The 3 Biggest Mistakes First-Time Entrepreneurs Make (and How to Avoid Them)
The fewer investors, the better.
PHOTO CREDIT: Getty Images
What are the most common mistakes first-time entrepreneurs make? originally appeared on Quora - the place to gain and share knowledge, empowering people to learn from others and better understand the world.
You always have to think ahead when running a startup.
I know it's fueled by ideas and passion and all that. But ultimately, your job is to structure the company, deliver a product, and attract capital. That requires quite a bit of foresight.
Especially when it comes to attracting capital, which is what you're going to be doing most of the time. Most successful founders spend at least half their time securing funding. Once they finish one round, they're already looking ahead to the next one.
And any failures or weaknesses in your last deal will affect your future rounds. I see some of the same mistakes being made by founders who are eager to get their startups off the ground.
Let's address a few of them:
1. Taking On Too Many Investors
The fewer investors, the better. A lot of entrepreneurs know this principle, but some have trouble following it. They find a number of investors who pay more than they should for a small stake in the business, and they jump to bring on those investors.
But they're not thinking ahead. Remember, the SEC limits an LLC to 99 investors. And even if you stay under 100, that doesn't mean your structure is appealing to the investors you'll need later on.
I know a startup in Tampa that's highly regarded right now--but the guy is stuck. He's completely stuck because he's raised about $3 million, and he has 75 investors. No VC will touch him. No private equity will touch him. He'd have to recapitalize the whole thing and basically buy out a bunch of the smaller investors at this point.
No VC is going to do that many individual closings. It's just not going to happen. They don't see any value in negotiating a complicated transaction with that many counterparties. You can't get out of this situation easily. It's very rare to find an investor who will buy everyone out.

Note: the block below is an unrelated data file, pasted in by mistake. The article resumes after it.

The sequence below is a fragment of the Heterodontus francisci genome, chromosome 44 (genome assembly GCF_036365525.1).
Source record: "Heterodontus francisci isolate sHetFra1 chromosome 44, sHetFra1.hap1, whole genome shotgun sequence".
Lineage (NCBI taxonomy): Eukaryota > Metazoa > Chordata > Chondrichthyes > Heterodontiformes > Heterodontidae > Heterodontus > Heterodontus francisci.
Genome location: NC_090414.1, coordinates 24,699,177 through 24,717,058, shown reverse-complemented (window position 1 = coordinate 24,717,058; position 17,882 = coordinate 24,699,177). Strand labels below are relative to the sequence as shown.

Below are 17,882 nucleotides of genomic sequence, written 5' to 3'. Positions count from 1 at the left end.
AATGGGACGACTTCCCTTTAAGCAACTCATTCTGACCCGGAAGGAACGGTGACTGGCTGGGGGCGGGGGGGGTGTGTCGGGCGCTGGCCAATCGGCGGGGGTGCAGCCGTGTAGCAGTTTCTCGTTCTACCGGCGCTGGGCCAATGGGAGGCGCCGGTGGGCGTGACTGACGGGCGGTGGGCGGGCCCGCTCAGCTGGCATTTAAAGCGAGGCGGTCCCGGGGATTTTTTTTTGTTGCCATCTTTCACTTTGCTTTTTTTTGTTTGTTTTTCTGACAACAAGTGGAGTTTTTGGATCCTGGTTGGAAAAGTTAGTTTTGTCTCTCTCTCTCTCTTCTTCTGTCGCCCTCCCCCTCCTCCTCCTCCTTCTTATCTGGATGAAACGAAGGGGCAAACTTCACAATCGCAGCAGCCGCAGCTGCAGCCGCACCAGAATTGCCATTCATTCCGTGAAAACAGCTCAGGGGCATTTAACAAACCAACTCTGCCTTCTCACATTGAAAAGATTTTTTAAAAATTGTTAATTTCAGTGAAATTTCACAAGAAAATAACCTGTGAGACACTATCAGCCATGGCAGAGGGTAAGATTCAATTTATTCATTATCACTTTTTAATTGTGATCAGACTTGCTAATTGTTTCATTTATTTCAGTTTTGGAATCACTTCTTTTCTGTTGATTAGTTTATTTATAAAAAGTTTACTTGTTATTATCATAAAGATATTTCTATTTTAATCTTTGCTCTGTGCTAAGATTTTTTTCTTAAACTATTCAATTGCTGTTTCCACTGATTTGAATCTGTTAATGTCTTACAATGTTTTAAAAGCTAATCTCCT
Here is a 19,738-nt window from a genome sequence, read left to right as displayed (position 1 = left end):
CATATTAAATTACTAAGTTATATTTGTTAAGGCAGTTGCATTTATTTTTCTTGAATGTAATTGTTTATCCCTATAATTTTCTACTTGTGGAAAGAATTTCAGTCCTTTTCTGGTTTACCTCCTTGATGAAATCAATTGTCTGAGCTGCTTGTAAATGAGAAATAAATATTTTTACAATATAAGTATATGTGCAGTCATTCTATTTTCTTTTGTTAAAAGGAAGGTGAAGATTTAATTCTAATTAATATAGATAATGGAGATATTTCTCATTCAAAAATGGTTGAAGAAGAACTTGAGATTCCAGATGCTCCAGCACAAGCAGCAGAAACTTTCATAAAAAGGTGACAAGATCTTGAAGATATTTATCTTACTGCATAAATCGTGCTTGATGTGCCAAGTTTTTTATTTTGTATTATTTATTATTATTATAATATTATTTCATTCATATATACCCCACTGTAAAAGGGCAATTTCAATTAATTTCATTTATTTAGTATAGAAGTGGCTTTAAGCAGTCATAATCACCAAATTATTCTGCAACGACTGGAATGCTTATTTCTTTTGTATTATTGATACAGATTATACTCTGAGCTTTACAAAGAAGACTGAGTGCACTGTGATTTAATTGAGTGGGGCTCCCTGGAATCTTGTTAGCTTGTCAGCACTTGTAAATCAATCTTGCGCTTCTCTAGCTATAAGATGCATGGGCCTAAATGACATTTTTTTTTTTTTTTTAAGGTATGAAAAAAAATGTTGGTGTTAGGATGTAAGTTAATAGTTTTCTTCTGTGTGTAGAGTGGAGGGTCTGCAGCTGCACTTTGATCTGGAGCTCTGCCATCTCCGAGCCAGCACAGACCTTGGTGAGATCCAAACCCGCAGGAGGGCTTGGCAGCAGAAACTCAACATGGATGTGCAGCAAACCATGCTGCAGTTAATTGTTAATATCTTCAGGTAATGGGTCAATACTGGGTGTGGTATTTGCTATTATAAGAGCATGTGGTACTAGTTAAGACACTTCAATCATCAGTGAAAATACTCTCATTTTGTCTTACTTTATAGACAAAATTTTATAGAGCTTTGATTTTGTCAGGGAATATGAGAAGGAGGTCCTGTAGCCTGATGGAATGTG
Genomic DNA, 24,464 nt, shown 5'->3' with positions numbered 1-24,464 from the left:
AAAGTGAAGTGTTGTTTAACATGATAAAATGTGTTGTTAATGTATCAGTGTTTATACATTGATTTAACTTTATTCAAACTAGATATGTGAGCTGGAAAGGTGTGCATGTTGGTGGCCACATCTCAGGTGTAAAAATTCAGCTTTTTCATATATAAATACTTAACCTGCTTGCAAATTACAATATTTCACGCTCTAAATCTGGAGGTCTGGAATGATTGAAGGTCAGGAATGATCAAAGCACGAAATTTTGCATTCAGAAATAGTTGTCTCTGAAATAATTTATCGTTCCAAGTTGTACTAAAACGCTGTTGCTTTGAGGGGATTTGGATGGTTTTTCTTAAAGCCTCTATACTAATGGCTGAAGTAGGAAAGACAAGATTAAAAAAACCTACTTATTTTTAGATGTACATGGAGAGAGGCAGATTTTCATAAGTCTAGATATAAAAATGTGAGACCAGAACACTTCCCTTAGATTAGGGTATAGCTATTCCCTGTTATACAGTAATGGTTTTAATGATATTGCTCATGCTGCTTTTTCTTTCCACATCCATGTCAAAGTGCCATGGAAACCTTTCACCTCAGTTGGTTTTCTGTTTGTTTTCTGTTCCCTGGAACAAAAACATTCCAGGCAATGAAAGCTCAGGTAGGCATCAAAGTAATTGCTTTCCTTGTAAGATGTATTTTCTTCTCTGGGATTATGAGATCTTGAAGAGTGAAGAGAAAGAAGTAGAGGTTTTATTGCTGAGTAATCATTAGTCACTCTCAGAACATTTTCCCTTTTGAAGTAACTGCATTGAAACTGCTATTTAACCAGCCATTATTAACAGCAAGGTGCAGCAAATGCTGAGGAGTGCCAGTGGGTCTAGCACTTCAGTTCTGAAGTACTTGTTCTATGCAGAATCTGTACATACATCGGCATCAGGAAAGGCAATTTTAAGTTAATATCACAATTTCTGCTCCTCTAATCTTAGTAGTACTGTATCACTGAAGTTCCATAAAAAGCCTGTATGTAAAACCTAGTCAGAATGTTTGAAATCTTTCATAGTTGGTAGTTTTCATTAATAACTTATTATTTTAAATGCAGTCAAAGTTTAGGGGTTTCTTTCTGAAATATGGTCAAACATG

2. Having Unattractive Investors
It's not just the quantity of investors you have to keep an eye on, it's also the quality. Think carefully about the investors you take on, and choose resumes that add to the quality of your venture.
Whatever you do, don't take dumb money.
That money doesn't do anything for you later. It's strictly capital. Not to be disrespectful, but an investment from your aunt doesn't set the right tone.
At Washlava, I have three large investors who've invested $3.2 million of the $4 million we've gotten so far--and I brag about them in every pitch.
These are my people. This is who's backing us. These people don't make stupid investments. They don't screw around, and neither do we.
It's incredibly reinforcing for you as an entrepreneur, and it's also very attractive to later investors. When you start to negotiate with a VC, you have people on your side who are capable of participating in that negotiation. They have real weight with investment bankers and peers in the investment community.
I love my aunt to death, but they're not going to take her seriously in that setting. It's all about attractiveness--the attractiveness of your capital structure and your investors. A lot of startups just don't think ahead. They take on investors who aren't attractive to the more important sources of capital they'll need later on.
3. Not Paying Yourself
When I started my first startup, I figured I wouldn't pay myself. I thought, "If anyone ever has to forego income, it's going to be me."
But my partner at Silvercar, Bill, taught me a lesson that more startup founders should hear.
He pointed out the investors have to pay for the results, and the investment they make in people is their most important investment in the early days. Smart investors will tell you--pay yourself. Not anything exorbitant but enough to make a living and actually focus on what you're doing.
Not paying yourself is a mistake you can't unwind from. Because once you start doing that, investors expect to not pay you. When I see an early startup with low compensation, I wonder if they're hiding something--or if they're multitasking on something else. And that comes back around to being attractive to investors. It speaks to your structure and your organization when you aren't paying yourself.
It all boils down to organizational structure and capitalization. If you lay a good foundation and anticipate what's going to happen as you move forward, you have a shot at success. If you don't, you're going down the road that many failed startups have walked before you.
This question originally appeared on Quora - the place to gain and share knowledge, empowering people to learn from others and better understand the world. You can follow Quora on Twitter, Facebook, and Google+. More questions: